I ever had, once said to me that he had never known 
a rumseller, who did not sooner or later feel the 
curse in his own home. One time I was holding 
meetings in an American city. Kiding through the 
streets one day a friend pointed out a man. 
" There," said ho, " is a man who has run a saloon 
the most persistently of any man in our community. 
The saloon is prohibited among us, but he has done 
everything in his power to overthrow or circumvent 
the law. His own brother committed suicide 
through the effects of drink, and every member of 
his family is ruined by drink." 


Big Interest 

One afternoon I got out of a street car to go to 
a home where my wife and I were to take tea with 
some friends. After paying my fare I had but 
seven cents left — all the money I had in the world. 
I did not even know Avhere the money was coming 
from to buy breakfast for my family next morning, 
and yet I had no care as God had supplied our 
needs so often, I knew that He would now. A 
young woman got on the car and went to the front 
end of the car and dropped her five cents in the 
box. The driver opened the door and shook his 
head and said, " That Q.\q cents is bad." She said, 
" That is all the five cents I have.*' " Then," he 
said, " you must get off the car." The young 
woman was in great perplexity. I thought of my 
seven cents in my pocket, all the money I had, but 
I went to the front end of the car and dropped five 
cents in the box and relieved the young woman's 
embarrassment. I felt no poorer. I had no doubt 
that before I needed money, money would come. 
After going to the house of the friend, I went over 
town. As I was passing along the street a gentle- 
man whom I knew got out of a carriage and went 
to his horse's head. He saw me passing and held 
out his hand and said, " How do you do ? How are 
you getting on in your work ? " I told him I was 
getting on nicely. " Well," he said, '' I want to 
give something for your work," and he took out his 
pocketbook and gave me $200. The five cents had 
brought quick interest. 


I Have Seen One of Those Before 

A YOUNG fellow came to the Bible Institute 
from a Kansas farm to be a student. He was one 
of the greenest looking men that ever applied to the 
Institute to enter as a student. At my first casual 
meeting with him I thought to myself, " I wonder 
what that man will ever do." He was so inde- 
scribably fresh and green. But he was full of zeal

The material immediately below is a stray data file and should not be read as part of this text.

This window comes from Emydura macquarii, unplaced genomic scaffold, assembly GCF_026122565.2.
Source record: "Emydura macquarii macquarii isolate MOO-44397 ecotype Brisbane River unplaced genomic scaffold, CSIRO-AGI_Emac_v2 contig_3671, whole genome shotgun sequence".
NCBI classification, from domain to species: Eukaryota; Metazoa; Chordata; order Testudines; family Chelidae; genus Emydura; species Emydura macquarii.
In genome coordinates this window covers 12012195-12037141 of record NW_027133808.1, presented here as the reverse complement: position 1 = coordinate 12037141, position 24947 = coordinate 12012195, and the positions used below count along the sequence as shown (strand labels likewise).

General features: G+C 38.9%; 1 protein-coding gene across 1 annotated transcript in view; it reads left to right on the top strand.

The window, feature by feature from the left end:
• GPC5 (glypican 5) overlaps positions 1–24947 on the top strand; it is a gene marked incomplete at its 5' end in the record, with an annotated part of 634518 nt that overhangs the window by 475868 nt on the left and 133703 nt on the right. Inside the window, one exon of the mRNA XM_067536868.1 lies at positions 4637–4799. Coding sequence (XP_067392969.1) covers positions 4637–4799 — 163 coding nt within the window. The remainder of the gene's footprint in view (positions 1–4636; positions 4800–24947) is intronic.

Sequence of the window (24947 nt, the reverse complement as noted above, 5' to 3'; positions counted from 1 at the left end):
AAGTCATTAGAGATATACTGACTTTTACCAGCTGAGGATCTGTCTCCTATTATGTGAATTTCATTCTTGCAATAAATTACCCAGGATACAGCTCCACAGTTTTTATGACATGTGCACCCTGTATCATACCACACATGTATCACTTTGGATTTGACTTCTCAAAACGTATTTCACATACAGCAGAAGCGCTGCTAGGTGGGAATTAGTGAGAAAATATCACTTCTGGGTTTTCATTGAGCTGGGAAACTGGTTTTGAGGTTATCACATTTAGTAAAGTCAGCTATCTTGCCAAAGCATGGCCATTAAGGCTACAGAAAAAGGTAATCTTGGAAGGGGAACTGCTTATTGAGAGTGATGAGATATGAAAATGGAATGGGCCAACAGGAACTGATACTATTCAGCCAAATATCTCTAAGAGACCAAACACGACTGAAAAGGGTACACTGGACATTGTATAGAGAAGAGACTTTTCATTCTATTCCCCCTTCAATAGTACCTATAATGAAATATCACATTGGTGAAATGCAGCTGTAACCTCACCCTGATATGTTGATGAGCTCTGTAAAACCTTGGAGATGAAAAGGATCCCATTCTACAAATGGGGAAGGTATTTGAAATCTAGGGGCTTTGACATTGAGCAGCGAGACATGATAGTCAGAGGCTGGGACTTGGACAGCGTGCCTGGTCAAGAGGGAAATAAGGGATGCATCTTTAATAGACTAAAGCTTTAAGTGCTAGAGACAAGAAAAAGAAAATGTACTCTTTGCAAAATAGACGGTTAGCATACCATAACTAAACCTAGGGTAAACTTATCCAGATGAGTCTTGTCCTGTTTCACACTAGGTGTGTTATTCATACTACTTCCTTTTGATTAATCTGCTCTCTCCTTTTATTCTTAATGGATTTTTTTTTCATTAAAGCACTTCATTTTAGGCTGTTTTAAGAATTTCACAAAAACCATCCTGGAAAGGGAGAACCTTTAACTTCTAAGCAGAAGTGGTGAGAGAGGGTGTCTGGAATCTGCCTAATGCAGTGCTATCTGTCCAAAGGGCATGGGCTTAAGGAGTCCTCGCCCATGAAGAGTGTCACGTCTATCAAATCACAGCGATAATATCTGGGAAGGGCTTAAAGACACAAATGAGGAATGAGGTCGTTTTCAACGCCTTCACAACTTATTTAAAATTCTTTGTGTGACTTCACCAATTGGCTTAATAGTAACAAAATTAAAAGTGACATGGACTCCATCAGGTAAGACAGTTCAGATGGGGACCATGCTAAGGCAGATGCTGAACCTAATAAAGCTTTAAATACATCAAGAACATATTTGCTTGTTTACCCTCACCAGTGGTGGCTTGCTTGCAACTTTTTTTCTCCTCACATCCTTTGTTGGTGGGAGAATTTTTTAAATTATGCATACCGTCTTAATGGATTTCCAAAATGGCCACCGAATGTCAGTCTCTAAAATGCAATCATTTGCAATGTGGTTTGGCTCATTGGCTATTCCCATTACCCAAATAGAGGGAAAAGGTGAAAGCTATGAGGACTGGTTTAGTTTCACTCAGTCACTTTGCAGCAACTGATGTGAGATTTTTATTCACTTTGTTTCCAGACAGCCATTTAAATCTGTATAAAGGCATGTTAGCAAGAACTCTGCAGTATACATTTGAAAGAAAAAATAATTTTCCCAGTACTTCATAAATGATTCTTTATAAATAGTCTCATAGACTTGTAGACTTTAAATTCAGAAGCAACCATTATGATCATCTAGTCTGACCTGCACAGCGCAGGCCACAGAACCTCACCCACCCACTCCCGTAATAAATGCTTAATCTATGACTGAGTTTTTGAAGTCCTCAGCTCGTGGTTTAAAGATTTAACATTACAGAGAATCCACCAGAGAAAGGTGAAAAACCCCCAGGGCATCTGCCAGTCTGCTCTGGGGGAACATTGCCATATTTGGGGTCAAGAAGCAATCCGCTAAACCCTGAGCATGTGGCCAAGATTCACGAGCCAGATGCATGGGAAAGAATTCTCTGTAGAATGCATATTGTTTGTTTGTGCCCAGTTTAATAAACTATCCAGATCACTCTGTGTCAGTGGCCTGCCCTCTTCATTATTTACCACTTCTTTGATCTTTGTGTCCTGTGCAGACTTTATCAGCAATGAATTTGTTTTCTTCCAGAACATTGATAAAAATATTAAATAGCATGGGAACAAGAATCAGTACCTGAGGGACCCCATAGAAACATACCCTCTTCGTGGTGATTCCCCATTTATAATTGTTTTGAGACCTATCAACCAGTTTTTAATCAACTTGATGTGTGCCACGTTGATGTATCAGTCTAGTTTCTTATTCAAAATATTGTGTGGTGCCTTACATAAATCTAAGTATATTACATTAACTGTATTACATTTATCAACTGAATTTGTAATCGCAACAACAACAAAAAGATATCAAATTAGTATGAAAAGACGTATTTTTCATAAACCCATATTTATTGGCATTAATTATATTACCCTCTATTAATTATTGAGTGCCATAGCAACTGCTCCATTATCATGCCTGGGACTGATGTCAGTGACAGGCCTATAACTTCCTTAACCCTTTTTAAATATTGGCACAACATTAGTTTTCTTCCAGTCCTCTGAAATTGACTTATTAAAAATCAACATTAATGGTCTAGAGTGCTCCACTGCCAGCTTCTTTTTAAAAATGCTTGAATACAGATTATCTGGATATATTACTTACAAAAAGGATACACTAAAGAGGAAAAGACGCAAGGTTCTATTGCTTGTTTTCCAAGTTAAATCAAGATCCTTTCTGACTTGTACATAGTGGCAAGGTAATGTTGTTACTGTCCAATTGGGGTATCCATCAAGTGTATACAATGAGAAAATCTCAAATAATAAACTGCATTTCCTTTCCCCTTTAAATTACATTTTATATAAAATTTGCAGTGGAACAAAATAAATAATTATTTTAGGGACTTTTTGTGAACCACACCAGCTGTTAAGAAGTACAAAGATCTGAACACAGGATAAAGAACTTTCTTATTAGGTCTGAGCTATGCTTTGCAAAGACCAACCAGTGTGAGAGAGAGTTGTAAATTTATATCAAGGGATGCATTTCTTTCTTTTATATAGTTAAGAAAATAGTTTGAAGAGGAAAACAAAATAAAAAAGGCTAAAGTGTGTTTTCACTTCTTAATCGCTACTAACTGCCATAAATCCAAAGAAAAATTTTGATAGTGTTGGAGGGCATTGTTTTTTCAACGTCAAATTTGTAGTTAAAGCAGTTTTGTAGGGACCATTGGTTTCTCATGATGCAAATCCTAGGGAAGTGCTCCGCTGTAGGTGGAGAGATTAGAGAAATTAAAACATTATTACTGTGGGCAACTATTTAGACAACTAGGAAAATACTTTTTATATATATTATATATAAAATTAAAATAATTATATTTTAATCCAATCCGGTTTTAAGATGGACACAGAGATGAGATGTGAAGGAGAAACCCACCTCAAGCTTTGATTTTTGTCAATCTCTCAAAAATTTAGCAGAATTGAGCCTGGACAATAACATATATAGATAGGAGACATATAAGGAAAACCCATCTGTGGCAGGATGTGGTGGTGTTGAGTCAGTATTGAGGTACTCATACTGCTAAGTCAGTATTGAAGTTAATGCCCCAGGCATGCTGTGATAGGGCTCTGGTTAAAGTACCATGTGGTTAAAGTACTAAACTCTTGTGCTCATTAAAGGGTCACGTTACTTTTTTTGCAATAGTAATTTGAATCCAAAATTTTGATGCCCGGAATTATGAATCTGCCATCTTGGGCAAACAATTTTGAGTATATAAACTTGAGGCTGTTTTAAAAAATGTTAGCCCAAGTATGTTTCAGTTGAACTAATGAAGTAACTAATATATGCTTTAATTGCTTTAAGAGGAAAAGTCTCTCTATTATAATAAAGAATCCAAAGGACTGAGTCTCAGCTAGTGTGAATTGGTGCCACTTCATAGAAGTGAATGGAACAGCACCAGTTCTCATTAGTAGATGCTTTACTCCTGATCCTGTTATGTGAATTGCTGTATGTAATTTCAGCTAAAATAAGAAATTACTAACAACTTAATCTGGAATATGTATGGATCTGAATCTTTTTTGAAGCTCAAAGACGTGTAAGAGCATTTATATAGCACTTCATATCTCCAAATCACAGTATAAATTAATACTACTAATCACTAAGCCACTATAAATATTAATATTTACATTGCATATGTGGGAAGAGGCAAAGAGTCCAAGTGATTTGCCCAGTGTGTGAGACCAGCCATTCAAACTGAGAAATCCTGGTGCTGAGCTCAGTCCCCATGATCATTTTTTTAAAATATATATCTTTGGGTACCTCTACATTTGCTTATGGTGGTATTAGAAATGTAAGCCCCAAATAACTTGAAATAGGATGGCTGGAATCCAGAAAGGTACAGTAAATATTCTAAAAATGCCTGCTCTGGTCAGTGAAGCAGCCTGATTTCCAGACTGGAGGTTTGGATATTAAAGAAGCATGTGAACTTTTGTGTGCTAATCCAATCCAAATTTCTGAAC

for Christ and not as green as he looked or acted. 

Not long afterwards one evening he was on 
Chicago Avenue distributing tracts to men as they 
passed by. It was a hard neighbourhood. There 
had been many a murder in the vicinity. He ap- 
proached one man to hand him a tract and the 
young desperado drew a revolver and held it at his 
breast. The young farmer boy was not phased in 
the least. " Oh," he said smiling, " I have seen one 
of those before. Have a tract." The young fellow 
was more completely disarmed than if the farmer 
had knocked him down, and immediately took the 
tract and walked away. 


One night at a late meeting in the Florence 
Crittenton mission in New York a drunken Scotch 
girl ran to the front screaming, '^ Pray for me ! 
Pray for me ! " After the meeting was over, the 
workers gathered around her. She told how she 
had wandered from home. How her mother lived 
in New York City, a poor but honest woman. They 


tried to get the girl to go to her home but she said 
no, her mother would not welcome her. They tried 
to get her to stay with them, but she would not, 
but promised that if they would see her mother the 
next day that she would come around the next 
night, and if her mother would receive her, she 
would go to her home. 

One of the workers went the next day to the ad- 
dress given and found the mother. She said to her, 
" We have found your daughter." The mother re- 
plied, " I have no daughter." But when they ex- 
plained to her about the night before, she said, " I 
had a daughter once but she left me years ago. I 
thought she was dead. I will take her back, but 
do not disappoint me now that you have raised my 
hopes again. Be sure and bring her." They ap- 
pointed an hour in which they would bring her that 
night. But the night came and the girl did not 
come. Hour after hour the meeting went on but 
the girl did not come. About midnight the meet- 
ing closed but the girl had not appeared. They 
held a consultation as to what they should do and 
some of them decided to make a visit- to the low 
dens of iniquity in the neighbourhood. At last in 
a sub-cellar in a little narrow room, blue with 
smoke, they found a crowd of men and women and 
the Scotch girl in the midst, wild with drink. Her 
good resolutions had fled and she refused to go to 
her mother. A policeman heard the noise and 
came down to see what it was and said to the girl, 
" Now you have a chance to lead a better life, you 
accept it. If you don't, if I ever find you on my 


beat again, I will club you." The girl was getting 
somewhat sobered but still protested that she could 
not go to her home because she had no shoes fit to 
wear. A warm-hearted Irishman in the crowd 
agreed to find her a pair of shoes. Where he found 
them at that hour of the night, I do not know, but 
he soon found her a good, strong pair of shoes 
and they started for the mother's rooms. When 
they reached the rooms, they found the door locked. 
The mother had given up in despair and had gone 
to bed, but in answer to repeated rappings she 
came to the door. She said she would unlock the 
door and they could pass into the other room and 
as soon as she could dress she would come in. As 
they sat in the room waiting for the mother to